Transnet declares force majeure over ‘cyber attack and sabotage’
Transnet said on Tuesday significant progress had been made to restore its IT systems after declaring a force majeure at key container terminals disrupted by a “cyber attack”.
“It is expected some applications may continue to run slowly over the next few days, while monitoring continues. All operating systems will be brought back in a staggered manner to minimise further risks and interruptions,” said spokesperson Ayanda Shezi.
“At the ports, each container terminal has communicated its transition plan from manual operation to the full Navis-driven operation. The terminals are berthing vessels as planned and facilitating loading and discharge operations with the shipping lines.”
A force majeure, communicated by Transnet Port Terminals on July 26 to customers, covering the period from July 22, is expected to be lifted soon.Transnet spokesperson Ayanda Shezi
The logistics and port operator, which initially told customers there was a problem with some of its IT applications, suffered its IT system, websites and Navis container terminal operating system going offline last Thursday.
TimesLIVE reported at the time that a memo to staff said the terminal computers had been hacked.
Transnet did not disclose the cause of the disruption in a statement on Tuesday.
“A force majeure, communicated by Transnet Port Terminals on July 26 2021 to customers, covering the period from July 22 2021, is expected to be lifted soon,” said Shezi.
A force majeure means unforeseeable circumstances had prevented a person or entity from fulfilling a contract.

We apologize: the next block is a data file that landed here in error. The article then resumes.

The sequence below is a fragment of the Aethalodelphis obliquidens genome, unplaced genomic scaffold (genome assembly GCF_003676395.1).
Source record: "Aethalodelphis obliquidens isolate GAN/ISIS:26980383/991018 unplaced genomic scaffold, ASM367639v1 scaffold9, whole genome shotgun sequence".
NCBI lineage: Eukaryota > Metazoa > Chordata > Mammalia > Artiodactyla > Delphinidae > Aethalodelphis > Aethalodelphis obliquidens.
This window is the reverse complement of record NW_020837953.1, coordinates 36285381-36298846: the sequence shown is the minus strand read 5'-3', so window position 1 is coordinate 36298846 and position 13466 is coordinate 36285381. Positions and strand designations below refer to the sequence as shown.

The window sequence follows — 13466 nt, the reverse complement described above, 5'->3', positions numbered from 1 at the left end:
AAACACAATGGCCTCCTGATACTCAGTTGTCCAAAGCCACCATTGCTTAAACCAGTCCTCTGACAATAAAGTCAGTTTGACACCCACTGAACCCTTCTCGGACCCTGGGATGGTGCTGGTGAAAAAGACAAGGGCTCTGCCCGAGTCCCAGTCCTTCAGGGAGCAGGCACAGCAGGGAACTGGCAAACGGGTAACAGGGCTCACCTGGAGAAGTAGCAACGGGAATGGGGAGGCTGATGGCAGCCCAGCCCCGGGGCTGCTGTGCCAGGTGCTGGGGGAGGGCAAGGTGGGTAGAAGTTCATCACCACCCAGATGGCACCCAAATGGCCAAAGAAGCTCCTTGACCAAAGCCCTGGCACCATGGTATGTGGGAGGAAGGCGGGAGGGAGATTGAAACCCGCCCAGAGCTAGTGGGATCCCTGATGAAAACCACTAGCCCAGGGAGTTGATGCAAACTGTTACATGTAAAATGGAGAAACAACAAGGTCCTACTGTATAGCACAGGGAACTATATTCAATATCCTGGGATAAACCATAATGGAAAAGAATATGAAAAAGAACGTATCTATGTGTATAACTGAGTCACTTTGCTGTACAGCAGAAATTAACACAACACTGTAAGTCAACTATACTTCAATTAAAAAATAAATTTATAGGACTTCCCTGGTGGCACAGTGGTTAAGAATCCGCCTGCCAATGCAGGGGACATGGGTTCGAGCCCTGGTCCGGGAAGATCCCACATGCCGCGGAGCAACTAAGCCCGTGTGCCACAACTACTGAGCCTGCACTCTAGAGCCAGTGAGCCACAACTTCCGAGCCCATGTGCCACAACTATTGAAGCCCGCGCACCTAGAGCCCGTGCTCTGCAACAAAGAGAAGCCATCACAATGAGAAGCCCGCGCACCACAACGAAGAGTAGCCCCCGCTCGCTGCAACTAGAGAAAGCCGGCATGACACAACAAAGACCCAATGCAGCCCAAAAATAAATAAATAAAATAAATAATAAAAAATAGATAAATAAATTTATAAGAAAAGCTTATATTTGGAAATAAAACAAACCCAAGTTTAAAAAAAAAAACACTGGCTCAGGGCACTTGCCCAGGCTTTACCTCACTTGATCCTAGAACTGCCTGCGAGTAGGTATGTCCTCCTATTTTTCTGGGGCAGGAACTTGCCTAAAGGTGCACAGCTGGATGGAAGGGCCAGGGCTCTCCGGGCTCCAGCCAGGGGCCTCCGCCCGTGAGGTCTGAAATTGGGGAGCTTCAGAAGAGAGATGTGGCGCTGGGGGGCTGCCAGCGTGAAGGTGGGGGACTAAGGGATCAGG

Reuters reported on Tuesday that a document sent to customers, dated Monday, said the force majeure would affect container terminals in Durban, Ngqura, Gqeberha and Cape Town due to “an act of cyber attack, security intrusion and sabotage” which has disrupted normal processes and continues to persist.
The disruption raised concerns that more than 55,000 employees would not be paid on Tuesday. Shezi, however, said the salaries of employees were processed on schedule.
“There was never a doubt that we will not honour our obligation to our employees.”
Business Insider reported on Tuesday that ships had started to bypass SA ports after Transnet declared force majeure.
SA Transport and Allied Workers’ Union deputy general secretary Anele Kiet confirmed staff were paid on time.
Gavin Kelly, CEO of the Road Freight Association, said the situation became “more desperate” each day as they could not clear ports to get exports out and imports in.
“This will again cause huge delays and backlogs at the ports and will also have an impact on our desired status as a country through which other countries would want to move their imports and exports,” Kelly said.
“We cannot get cargo in and out of the ports. More than 88% of land freight is moved by road. The backlog is growing day by day.
“This is another reason for importers and exporters to use non-South African ports.”
Shezi said they would continue to work directly with shipping lines to facilitate maximum import evacuation and further exports planned for future vessels.
We cannot get cargo in and out of the ports. More than 88% of land freight is moved by road. The backlog is growing day by day.Gavin Kelly, Road Freight Association
“Controls have been developed in conjunction with the shipping lines and SA Revenue Service’s [Sars] customs division to ensure safe clearance and evacuation of each container,” she said.
“The business continuity plans have enabled Transnet Freight Rail to continue utilising manual backup operations and run trains as planned. We wish to assure stakeholders and customers that all processes followed allow for the safe operation of trains.
“We have requested customers with cross-border traffic and where the Sars clearance process is applicable to submit hard copies of the Sars clearance documentation with their consignment noted at the order entry office/terminals. This will assist in the manual system application to authorise the departure of trains.”